Massive economic losses due to sweltering temperatures caused by human-caused climate change are not just a problem for the distant future. A study in the magazine Advances in Science has found that the most severe heat waves resulting from global warming have already cost the world economy trillions of dollars since the early 1990s, with the world’s poorest and least carbon-emitting nations suffering the most.
Dartmouth College researchers combined newly available in-depth economic data for regions around the world with the average temperature of the hottest five-day period, a commonly used measure of heat intensity, for each region every year. They found that between 1992 and 2013, heat waves statistically coincided with variations in economic growth, and that $16 trillion was lost due to the effects of high temperatures on human health, productivity and agricultural production.
The findings underscore the immediate need for policies and technologies that protect people during the hottest days of the year, especially in the world’s hottest and most economically vulnerable nations, the researchers report.
“Accelerating adaptation measures in the hottest period of each year would yield economic benefits now,” said the first author Christopher Callahan, PhD candidate in geography at Dartmouth. “The amount of money spent on adaptation measures should not be assessed only by the price of those measures, but in relation to the cost of doing nothing. Our research identifies a substantial price for doing nothing.”
The study is the first to specifically examine how heat waves affect economic output, the lead author said Justin Mankinassistant professor of geography at Dartmouth. “No one has shown an independent fingerprint for extreme heat and the intensity of the impact of that heat on economic growth. The true costs of climate change are much higher than we’ve calculated so far,” Mankin said. .
“Our work shows that no site is well adapted to our current climate,” Mankin said. “Lower-income regions of the world suffer the most from these extreme heat events. As climate change increases the magnitude of extreme heat, it is a fair expectation that these costs will continue to accumulate.”
Climate models and previous research have included heat waves among other extreme events resulting from climate change, such as more frequent flooding and increased storm intensity, Callahan said. But heat waves have a unique signature, he said. They occur on shorter timescales than droughts, and temperatures on the hottest days of the year are projected to rise much faster than global average temperatures as human activity continues to drive climate change.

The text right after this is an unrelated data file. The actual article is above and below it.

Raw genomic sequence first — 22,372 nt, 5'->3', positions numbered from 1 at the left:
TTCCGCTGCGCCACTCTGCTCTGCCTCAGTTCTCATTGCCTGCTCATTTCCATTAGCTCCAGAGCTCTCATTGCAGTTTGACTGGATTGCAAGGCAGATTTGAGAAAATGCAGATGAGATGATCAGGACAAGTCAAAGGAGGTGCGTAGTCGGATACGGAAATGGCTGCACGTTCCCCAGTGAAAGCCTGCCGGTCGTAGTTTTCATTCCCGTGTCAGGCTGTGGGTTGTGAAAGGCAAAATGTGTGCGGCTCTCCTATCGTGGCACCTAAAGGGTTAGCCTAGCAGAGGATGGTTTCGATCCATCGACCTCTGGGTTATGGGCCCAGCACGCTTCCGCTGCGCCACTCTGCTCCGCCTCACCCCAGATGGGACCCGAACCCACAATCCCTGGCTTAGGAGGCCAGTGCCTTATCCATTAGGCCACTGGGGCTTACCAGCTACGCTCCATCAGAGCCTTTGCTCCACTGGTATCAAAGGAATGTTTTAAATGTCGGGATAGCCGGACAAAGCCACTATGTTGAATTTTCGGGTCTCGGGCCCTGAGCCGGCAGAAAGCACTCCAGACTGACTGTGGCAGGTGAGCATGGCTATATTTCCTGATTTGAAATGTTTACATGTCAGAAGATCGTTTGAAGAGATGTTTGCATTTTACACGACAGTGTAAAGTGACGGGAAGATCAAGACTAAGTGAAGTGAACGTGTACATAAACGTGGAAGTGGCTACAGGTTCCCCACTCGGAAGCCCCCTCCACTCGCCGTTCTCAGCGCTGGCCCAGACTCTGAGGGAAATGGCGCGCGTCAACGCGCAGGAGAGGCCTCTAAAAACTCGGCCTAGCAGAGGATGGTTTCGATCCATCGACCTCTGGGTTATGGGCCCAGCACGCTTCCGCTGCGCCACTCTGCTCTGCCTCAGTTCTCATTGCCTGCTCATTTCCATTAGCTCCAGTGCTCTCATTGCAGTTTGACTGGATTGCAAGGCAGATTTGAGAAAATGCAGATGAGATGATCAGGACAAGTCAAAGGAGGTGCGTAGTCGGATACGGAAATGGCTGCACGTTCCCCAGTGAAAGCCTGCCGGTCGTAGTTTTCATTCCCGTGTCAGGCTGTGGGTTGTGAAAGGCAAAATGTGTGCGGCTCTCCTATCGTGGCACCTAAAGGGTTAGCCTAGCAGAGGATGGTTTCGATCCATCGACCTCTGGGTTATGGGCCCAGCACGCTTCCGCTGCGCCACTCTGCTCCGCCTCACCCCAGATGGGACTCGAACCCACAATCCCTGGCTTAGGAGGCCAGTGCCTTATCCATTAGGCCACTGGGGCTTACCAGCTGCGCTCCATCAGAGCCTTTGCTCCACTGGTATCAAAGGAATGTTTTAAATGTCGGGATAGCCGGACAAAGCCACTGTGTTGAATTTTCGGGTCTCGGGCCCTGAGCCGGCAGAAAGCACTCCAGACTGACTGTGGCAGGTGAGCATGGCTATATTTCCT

“Heat waves are one of the most direct and tangible effects of climate change that people feel, but they have not been fully integrated into our assessments of what climate change has cost and will cost in the future,” he said Callahan. “We live in a world that has already been altered by greenhouse gas emissions. I think our research helps prove that.”
The study’s findings underscore issues of climate justice and inequality, Mankin and Callahan said. The economic costs of extreme heat, as well as the cost of adaptation, have been and will be borne disproportionately by the world’s poorest nations in the tropics and the Global South. Most of these countries have contributed less to climate change.
The researchers found that while economic losses from extreme heat events averaged 1.5% of gross domestic product (GDP) per capita for the wealthiest regions of the world, regions of low income suffered a loss of 6.7% of GDP per capita. In addition, the study revealed that, to some extent, rich sub-national regions in Europe and North America, which are among the world’s largest carbon emitters, could theoretically benefit economically from having periods of longer days warm
“We have a situation where the people who are causing global warming and changes in extreme heat have more resources to be resilient to those changes and, in some rare cases, could benefit from it,” Mankin said. “It is a massive international transfer of wealth from the poorest countries in the world to the richest countries in the world through climate change, and this transfer must be reversed.”
In July, Mankin and Callahan published a paper in the journal Climate change which assessed the economic damage that individual countries have caused to others through their contributions to climate warming. The study presented the scientific basis that nations need to assess their legal ability to claim economic damages due to emissions and warming.
In this latest publication, Mankin and Callahan indicate that the world’s major emitters should foot large portions of the bill for adapting to extreme heat events, as well as helping low-income nations develop low-emission economies. In the global economy, sharing the costs of adaptation measures would benefit both rich and developing nations, Mankin said.
“Almost no country on Earth has benefited from the extreme heat that has occurred,” Mankin said. “Global events such as the COVID-19 pandemic have revealed the close interconnectedness of the supply chain and the global economy. Low-income countries have a disproportionate number of outdoor workers who often generate raw materials so crucial to the global supply chain – there is absolutely the potential for dominant upstream effects.”
The paper, “Global Uneven Effect of Extreme Heat on Economic Growth,” was published on October 28, 2022 by Science Advances. The research was funded by a National Science Foundation Graduate Research Grant (No. 1840344); the Wright Center for the Study of Computation and Just Communities at Dartmouth’s Neukom Institute for Computational Science; and the Nelson A. Rockefeller Center.
Globally uneven effect of extreme heat on economic growth
October 28, 2022
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